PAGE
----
# Force_mode selection_vector

Hi all,
I got a question about the effect of the selection vector on the force mode

I understand that the selection vector defines the compliant axis. But if I choose the selection vector to be [1,1,1,0,0,0] i.e. lack of rotation and I apply force in z-direction telling the robot to apply for example 20N at the edge of a surface what happens in the background? Without [0,0,0] there would be some moments applied at the EEF and the robot will tilt but with 0’s it doesn’t.

**Does the robot just apply moments opposite to those it feels at a given time, or maybe the robot somehow turns off the rotation of the EEF? **
I am trying to understand better what exactly happens when the selection vector is chosen.

1 Like

Hi,

if you have access to a robot, just try out the different settings available through the Program Node Force Template. If you create a Program and inspect the created script code, this could give you a better understanding of how the settings effect the handling of the robot.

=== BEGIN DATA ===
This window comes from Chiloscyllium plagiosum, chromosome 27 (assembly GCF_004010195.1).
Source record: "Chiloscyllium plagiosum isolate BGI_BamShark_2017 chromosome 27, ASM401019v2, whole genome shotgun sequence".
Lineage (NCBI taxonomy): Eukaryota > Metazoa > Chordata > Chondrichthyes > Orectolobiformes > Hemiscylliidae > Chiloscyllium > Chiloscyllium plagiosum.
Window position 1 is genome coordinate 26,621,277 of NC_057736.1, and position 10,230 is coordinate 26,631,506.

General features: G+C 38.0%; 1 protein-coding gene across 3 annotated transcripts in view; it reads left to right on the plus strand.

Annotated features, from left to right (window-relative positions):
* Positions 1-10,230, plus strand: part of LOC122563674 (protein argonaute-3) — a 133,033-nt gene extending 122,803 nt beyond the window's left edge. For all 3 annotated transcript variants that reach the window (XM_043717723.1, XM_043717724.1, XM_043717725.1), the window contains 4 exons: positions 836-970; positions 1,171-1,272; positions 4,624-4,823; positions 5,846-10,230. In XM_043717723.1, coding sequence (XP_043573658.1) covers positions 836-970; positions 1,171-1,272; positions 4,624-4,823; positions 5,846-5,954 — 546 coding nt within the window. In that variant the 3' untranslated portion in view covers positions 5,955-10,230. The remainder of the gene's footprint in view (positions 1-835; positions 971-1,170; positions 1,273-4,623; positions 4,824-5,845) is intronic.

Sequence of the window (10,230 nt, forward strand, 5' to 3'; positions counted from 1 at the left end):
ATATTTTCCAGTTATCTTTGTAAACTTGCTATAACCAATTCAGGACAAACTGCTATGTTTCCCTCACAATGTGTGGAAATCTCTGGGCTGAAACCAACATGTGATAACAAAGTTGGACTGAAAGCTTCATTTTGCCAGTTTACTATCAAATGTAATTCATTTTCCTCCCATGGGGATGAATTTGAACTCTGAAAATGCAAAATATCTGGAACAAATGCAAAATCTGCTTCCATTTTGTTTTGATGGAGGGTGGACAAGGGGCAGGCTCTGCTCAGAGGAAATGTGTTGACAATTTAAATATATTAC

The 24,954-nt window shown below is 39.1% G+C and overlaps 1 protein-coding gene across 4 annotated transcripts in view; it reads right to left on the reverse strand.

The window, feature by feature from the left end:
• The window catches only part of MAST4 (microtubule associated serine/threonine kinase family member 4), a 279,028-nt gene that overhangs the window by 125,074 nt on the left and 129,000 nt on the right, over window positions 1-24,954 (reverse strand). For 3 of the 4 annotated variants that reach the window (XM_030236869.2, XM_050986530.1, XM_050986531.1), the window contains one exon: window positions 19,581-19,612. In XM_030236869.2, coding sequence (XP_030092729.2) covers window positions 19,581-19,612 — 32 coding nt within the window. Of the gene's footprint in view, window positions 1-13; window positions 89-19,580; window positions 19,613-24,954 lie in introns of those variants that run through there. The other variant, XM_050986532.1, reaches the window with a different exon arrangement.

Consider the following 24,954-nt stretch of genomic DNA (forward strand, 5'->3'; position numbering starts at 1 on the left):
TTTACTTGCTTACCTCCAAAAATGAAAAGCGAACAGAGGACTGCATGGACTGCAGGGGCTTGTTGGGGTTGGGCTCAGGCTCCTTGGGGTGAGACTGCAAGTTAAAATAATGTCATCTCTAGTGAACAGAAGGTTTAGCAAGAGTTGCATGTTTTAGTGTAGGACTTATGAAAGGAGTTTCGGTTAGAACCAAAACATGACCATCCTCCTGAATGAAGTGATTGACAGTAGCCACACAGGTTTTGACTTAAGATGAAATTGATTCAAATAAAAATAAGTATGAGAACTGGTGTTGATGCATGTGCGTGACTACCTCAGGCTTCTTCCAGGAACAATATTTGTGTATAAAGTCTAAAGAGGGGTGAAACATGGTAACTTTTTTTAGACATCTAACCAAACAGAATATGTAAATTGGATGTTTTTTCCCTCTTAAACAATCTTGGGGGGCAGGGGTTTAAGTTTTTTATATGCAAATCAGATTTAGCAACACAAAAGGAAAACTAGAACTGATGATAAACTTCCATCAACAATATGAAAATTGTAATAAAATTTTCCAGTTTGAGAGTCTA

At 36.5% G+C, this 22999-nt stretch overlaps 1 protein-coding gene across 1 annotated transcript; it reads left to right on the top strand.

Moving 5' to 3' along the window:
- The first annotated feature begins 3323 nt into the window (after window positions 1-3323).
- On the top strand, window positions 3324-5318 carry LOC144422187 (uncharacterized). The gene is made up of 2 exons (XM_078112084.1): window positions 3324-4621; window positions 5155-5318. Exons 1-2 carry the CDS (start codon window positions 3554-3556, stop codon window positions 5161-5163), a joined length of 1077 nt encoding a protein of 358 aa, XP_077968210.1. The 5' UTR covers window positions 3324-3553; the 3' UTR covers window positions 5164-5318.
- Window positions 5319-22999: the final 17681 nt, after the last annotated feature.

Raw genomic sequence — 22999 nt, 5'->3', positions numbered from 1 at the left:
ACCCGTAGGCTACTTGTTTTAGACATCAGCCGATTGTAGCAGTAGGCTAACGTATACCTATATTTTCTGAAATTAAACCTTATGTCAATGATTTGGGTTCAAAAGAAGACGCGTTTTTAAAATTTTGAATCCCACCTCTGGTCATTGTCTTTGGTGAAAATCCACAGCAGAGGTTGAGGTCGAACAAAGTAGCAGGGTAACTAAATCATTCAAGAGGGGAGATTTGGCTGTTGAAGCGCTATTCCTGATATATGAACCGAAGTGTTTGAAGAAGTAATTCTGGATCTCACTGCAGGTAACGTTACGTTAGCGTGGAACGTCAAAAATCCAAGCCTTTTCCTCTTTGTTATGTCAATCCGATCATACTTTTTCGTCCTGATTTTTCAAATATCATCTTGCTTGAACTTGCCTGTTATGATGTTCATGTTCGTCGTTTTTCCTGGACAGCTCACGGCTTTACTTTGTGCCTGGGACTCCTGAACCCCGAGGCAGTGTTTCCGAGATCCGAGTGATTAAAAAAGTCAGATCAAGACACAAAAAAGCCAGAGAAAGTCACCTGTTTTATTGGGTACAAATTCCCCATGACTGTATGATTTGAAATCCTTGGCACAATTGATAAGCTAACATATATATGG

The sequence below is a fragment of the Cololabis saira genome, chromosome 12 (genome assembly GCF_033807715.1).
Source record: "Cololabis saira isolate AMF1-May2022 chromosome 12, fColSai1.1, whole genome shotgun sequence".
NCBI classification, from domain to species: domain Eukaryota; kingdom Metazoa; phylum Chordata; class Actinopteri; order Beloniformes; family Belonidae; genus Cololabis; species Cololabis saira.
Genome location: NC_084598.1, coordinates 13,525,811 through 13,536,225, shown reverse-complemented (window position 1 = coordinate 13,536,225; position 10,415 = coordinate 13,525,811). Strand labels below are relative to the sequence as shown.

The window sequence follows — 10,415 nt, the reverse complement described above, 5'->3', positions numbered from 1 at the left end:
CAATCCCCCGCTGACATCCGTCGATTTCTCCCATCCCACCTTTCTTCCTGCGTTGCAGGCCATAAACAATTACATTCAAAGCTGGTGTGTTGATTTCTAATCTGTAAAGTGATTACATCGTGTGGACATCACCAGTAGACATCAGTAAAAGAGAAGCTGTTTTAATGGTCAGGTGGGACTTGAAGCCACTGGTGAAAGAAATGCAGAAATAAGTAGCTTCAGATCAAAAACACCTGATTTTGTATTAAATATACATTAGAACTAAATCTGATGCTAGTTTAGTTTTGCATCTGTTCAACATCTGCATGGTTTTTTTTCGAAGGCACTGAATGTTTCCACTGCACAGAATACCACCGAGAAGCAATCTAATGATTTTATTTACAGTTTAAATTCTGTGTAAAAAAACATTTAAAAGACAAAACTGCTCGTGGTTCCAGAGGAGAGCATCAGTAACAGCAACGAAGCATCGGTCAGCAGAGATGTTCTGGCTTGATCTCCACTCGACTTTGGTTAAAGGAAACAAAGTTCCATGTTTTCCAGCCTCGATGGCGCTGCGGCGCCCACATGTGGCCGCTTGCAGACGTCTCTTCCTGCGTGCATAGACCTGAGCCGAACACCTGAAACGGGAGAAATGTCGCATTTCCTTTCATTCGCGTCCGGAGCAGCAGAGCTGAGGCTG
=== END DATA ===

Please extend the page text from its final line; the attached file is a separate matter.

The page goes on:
To answer your question directly: Yes, the robot only allows a movement in the x/y/z - Direction of the chosen task_frame. It will not tilt or rotate. The Force you then add in the wrench - vector defines the robot driven movement. In your example it would be still possible to push the robot in x/y - direction, even if only a force is applies in z - direction.

sko

Hi, @sko
Maybe I didn’t explain clearly what my question was:

When I set the complaint axis of the selection vector to 0 how does that prevent the robot from rotating?
Does it block the motors? Or maybe measures the moments and applies moments in the opposite direction to counteract the rotation thus keeping the robot from rotating?

The robot calculates the allowed trajectory depending on your settings and its current position. It also takes account the currently defined payload to either stay in place or apply the correct force. If you would try pushing it outside the pre-defined boundaries the robot and correspondent joints will apply an opposite force.